March 24 to 27th Barcelona 7th European Cancer Conferenc
Rambla de Prim (diagonal Mar area)
BARCELONA, Spain – Up to a third of breast cancer cases in Western countries could be avoided if women ate less and exercised more, researchers at a conference said Thursday, renewing a sensitive debate about how lifestyle factors affect the disease.
“What can be achieved with screening has been achieved. We can’t do much more,” Carlo La Vecchia, head of epidemiology at the University of Milan, said in an interview. “It’s time to move on to other things.”
La Vecchia spoke Thursday at a European breast cancer conference in Barcelona. He cited figures from the, which estimates that 25 to 30 percent of breast cancer cases could be avoided if women were thinner and exercised more. The agency is part of the World Health Organization.
His comments are in line with recent health advice that lifestyle changes in areas such as smoking, diet, exercise and sun exposure can play a significant role in risk for several cancers.
A woman’s lifetime chance of getting breast cancer is about one in eight. Obese women are up to 60 percent more likely to develop any cancer than normal-weight women, according to a 2006 study by British researchers.
Many breast cancers are fueled by estrogen, a hormone produced in fat tissue. So experts suspect that the fatter a woman is, the more estrogen she’s likely to produce, which could in turn fuel breast cancer. Even in slim women, experts believe exercise can help reduce the cancer risk by converting more fat into muscle. Yet any discussion of weight and breast cancer is considered sensitive because some may misconstrue that as the medical establishment blaming women for their disease.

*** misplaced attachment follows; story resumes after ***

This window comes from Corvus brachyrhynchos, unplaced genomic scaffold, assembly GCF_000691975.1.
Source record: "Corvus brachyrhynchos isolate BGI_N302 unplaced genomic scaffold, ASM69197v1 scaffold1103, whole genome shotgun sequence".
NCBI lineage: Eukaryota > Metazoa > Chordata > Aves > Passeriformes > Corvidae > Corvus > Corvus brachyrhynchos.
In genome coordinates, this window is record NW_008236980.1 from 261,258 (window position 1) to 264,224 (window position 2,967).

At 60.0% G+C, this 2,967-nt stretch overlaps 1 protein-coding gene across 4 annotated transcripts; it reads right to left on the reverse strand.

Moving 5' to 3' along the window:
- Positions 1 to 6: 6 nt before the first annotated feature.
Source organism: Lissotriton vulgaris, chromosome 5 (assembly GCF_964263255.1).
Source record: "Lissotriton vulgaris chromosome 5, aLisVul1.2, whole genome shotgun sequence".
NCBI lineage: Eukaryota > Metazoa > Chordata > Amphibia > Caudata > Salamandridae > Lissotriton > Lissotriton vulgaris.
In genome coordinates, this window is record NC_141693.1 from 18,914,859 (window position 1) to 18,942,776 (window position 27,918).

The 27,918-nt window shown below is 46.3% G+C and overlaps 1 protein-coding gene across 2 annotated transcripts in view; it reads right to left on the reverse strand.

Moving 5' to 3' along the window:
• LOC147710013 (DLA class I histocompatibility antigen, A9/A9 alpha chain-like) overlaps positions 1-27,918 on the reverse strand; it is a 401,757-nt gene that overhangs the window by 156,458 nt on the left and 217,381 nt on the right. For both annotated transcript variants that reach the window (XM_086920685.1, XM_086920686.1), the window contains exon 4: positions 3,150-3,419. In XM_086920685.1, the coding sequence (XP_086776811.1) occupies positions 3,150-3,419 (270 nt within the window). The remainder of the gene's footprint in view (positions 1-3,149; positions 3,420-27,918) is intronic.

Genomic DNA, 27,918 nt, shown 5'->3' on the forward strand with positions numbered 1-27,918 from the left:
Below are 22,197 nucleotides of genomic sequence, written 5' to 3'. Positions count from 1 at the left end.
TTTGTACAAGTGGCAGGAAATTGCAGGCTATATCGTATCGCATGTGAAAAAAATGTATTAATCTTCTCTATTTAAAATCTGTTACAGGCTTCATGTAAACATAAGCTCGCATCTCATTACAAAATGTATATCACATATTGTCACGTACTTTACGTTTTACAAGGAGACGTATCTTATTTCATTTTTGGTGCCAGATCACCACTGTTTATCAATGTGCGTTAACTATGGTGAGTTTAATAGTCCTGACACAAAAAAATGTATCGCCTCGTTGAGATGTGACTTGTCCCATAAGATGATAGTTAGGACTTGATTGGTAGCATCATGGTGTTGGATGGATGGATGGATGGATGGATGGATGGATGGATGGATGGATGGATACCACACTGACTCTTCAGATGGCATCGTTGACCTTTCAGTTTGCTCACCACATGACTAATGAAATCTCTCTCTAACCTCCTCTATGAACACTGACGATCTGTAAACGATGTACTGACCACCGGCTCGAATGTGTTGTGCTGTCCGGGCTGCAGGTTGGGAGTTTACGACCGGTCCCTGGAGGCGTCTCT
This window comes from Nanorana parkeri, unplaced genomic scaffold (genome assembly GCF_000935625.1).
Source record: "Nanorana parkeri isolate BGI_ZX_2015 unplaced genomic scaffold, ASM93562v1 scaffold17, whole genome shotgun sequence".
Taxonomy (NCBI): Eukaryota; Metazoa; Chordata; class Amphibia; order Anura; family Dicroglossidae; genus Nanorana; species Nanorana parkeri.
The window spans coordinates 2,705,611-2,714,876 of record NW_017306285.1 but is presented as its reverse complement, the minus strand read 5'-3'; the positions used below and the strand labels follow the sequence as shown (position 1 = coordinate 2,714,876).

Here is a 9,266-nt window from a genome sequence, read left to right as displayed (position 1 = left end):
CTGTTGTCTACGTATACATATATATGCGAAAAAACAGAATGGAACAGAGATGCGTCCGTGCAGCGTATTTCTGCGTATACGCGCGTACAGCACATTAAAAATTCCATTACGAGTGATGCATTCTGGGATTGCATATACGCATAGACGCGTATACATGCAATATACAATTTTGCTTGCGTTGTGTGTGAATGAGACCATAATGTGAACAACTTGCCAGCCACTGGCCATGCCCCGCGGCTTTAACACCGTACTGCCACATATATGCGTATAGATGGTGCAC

The American Cancer Society Web site says the connection between weight and cancer risk is complex. It says risk appears to increase for women who gain weight as adults, but not for women who have been overweight since childhood. The cancer society recommends 45 to 60 minutes of physical activity five or more days a week to reduce the risk of breast cancer.
In the 1980s and 1990s, breast cancer rates steadily increased, paralleling a rise in obesity and the use of estrogen-containing hormones after menopause.
La Vecchia said countries like Italy and France — where obesity rates have been stable for the past two decades — show that weight can be controlled at a population level.